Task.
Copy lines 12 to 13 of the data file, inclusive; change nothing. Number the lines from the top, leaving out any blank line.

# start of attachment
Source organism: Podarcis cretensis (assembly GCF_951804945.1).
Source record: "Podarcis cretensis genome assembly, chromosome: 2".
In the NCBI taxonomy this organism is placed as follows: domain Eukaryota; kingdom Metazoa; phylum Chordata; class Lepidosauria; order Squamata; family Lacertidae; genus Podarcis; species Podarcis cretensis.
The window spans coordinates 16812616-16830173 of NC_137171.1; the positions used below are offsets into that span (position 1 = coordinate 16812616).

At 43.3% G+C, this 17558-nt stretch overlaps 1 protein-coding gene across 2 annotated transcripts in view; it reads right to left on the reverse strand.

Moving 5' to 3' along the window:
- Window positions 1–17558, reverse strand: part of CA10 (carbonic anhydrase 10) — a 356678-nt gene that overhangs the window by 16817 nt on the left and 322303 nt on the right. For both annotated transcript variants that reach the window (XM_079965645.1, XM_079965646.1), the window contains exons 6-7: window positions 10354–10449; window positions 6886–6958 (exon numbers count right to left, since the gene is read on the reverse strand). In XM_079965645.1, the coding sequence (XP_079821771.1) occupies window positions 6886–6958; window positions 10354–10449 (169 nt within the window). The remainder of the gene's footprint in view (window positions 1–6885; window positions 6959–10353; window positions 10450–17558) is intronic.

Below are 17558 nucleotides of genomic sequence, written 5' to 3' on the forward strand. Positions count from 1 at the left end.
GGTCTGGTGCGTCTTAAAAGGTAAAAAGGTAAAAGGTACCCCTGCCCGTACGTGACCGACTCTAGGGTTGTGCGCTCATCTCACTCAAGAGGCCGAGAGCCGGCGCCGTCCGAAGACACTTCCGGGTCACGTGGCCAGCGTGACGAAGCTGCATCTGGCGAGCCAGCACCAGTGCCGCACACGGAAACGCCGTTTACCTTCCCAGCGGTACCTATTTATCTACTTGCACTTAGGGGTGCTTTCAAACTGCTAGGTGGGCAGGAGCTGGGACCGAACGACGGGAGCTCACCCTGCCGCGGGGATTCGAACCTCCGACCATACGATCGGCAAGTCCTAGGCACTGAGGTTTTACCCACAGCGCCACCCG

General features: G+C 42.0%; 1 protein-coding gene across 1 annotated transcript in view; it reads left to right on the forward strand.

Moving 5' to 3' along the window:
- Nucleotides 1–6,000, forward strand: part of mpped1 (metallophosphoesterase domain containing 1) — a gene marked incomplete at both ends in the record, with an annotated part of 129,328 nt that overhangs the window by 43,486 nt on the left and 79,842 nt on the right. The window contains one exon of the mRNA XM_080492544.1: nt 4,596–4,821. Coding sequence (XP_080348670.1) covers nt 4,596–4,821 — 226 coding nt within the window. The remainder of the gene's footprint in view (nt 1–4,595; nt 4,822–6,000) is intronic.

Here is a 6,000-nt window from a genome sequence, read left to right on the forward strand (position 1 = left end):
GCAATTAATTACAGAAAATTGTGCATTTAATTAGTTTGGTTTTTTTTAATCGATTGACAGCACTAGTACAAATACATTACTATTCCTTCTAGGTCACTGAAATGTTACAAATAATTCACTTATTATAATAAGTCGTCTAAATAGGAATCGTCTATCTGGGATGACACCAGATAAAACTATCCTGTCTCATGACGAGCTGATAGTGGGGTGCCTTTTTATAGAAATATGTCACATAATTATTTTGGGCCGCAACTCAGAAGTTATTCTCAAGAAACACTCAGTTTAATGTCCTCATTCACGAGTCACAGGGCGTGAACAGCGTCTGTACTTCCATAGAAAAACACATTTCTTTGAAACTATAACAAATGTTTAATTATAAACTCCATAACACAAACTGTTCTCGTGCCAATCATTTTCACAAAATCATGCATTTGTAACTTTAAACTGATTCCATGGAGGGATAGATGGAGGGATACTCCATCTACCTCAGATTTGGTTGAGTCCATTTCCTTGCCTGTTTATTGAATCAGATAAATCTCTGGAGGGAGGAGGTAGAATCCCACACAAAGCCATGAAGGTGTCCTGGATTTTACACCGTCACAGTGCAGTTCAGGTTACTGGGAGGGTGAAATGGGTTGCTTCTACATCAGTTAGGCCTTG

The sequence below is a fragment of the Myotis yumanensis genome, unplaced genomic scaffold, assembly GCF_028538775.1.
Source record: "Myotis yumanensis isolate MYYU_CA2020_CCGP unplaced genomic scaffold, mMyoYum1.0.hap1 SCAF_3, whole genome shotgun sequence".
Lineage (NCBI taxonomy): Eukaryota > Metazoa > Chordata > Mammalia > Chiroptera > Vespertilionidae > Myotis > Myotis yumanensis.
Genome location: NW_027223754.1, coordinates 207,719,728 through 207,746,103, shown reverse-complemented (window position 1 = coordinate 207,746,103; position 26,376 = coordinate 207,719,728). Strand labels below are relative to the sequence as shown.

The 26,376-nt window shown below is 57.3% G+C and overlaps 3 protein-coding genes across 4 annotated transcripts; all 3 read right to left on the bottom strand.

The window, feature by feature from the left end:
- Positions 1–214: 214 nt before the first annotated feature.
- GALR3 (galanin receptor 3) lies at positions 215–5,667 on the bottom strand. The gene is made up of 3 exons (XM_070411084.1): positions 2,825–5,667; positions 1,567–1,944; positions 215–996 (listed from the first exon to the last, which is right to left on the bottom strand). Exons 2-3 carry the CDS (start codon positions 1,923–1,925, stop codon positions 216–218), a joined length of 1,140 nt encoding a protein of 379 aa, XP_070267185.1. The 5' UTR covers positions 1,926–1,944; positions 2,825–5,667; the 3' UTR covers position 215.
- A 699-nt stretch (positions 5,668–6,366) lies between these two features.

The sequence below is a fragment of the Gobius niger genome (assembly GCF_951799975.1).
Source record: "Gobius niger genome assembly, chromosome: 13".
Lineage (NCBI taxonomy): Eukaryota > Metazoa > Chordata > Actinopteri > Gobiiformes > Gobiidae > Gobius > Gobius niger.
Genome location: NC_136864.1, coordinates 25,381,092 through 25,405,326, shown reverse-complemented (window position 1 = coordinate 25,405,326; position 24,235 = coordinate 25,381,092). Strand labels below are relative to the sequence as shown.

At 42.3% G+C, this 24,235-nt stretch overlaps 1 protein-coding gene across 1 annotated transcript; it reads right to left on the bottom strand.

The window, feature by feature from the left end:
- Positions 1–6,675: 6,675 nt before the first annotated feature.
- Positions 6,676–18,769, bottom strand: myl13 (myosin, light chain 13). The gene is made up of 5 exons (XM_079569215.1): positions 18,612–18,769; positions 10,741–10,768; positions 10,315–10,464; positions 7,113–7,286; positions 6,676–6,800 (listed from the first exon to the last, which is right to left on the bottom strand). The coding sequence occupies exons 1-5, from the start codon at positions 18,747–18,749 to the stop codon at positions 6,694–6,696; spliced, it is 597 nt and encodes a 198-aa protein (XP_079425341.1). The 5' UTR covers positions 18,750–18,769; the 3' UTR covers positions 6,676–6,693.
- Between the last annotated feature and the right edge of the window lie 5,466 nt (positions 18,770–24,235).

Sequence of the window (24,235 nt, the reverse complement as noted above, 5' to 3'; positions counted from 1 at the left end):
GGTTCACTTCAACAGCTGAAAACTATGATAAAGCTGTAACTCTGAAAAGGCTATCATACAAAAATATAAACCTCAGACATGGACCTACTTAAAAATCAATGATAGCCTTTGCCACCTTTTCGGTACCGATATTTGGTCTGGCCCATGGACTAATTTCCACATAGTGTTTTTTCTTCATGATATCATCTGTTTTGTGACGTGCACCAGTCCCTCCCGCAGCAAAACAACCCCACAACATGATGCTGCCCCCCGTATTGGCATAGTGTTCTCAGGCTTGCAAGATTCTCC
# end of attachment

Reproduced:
- Nucleotides 1–6,000, forward strand: part of mpped1 (metallophosphoesterase domain containing 1) — a gene marked incomplete at both ends in the record, with an annotated part of 129,328 nt that overhangs the window by 43,486 nt on the left and 79,842 nt on the right. The window contains one exon of the mRNA XM_080492544.1: nt 4,596–4,821. Coding sequence (XP_080348670.1) covers nt 4,596–4,821 — 226 coding nt within the window. The remainder of the gene's footprint in view (nt 1–4,595; nt 4,822–6,000) is intronic.

Here is a 6,000-nt window from a genome sequence, read left to right on the forward strand (position 1 = left end):